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Hanin Ghaddar

Hezbollah vs. #YouStink

When social demands move to the political sphere

Graffiti depicting various political groups and bearing messages against police brutality are seen on concrete blast wall in front of the seat of the Lebanese government in central Beirut in August 2015. (Image via Facbook)

So far, the #YouStink — or the garbage uprising — in Lebanon has focused its goals on four simple demands: that Environment Minister Mohammad Machnouk step down, that an eco-friendly waste management plan be established, that those responsible for the heavy-handed suppression of the peaceful protest in August be held accountable, and that parliamentary elections according to a new electoral law be held.

 

In terms of demands, all this sounds straightforward and unchallenging to the Lebanese political scene or status quo. To many observers, this campaign seems more hurtful to March 14 than March 8 because it primarily targets the environment and interior ministers — both of whom are close to March 14 —while ignoring the issues of Hezbollah’s arms and its interference in the war in Syria.

 

The movement decided to focus on the garbage crisis and corruption, so it’s true that Hezbollah is not being directly targeted. But the vibrancy and determination with which the street has criticized everyone in the government and parliament has started to bother the Party of God, and Hezbollah will eventually hit the movement for a number of reasons.

 

 

Hezbollah, #YouStink too

 

First, Hezbollah does not want to disrupt the status quo. The presidential vacuum, the inefficiency of the government and the incompetence of the current parliament make a perfect framework for the party to continue their war in Syria unimpeded. The ineffectiveness of the state empowers Hezbollah and boosts its control over institutions and all decision-making. Changing this would mean that Hezbollah will have to deal with a different and more challenging situation — something they’d rather not address before their role in Syria comes to a happy conclusion.

 

Second, this movement aspires to the concept of citizenship and a citizen’s right to services and free speech. Hezbollah fears the Lebanese citizen because it would mean that Shiites would also become citizens and not followers of its Iranian agenda, and certainly not fodder for its war against the ‘Sunni takfiri.’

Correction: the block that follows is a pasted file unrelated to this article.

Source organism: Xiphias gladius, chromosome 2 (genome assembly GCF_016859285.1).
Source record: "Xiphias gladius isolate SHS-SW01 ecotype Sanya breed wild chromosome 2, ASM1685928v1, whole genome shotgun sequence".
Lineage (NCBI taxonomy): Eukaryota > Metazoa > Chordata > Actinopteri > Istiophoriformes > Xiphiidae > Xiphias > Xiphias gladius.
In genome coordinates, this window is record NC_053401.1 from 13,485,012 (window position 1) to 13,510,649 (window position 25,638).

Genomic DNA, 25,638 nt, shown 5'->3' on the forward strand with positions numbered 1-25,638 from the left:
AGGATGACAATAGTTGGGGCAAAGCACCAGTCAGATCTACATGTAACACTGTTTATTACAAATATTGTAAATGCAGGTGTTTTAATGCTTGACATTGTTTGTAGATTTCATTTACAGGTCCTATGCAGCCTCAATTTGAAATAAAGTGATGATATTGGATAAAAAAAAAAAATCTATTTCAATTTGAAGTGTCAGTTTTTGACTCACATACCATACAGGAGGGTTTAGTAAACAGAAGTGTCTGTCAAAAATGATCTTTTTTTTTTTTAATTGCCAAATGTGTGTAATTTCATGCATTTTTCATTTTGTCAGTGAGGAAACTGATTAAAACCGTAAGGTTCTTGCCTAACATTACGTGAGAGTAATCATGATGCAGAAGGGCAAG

Citizenship means that the state and its institutions are encouraged to be stronger. A citizen will demand sovereignty and independence of the state. A citizen will eventually disrupt the sectarian system that all political leaders trade on, including Hezbollah. A citizen will question them all and hold everyone accountable. A citizen will demand transparency. Hezbollah doesn’t want that. Hezbollah isn’t just part of the sectarian system; it is the most powerful part of that system.

 

Third, Hezbollah is also corrupt — from espionage rings within its ranks, trafficking counterfeit medication, and manufacture and sale of amphetamines to the infamous billion-dollar scheme by Salah Ezzedine, whose victims were mostly Hezbollah members. These are just examples of the corruption within Hezbollah’s ranks, not to mention the corruption of its allies.

 

Fourth, Hezbollah subjugates free speech. Countless Lebanese journalists, writers and artists have been threatened by Hezbollah for expressing their opinions. Works have been censored and people have been murdered in broad daylight with no one held accountable — all because freedom of speech is dangerous for the Party of God.

 

 

Hezbollah is the authority

 

Hezbollah is an armed militia that controls Lebanon and its state institutions. Any change that does not go through it will not be tolerated. The corrupt establishment is a perfect hideout, where it can blame others for the country’s ailments while its killing machine rampages in Syria.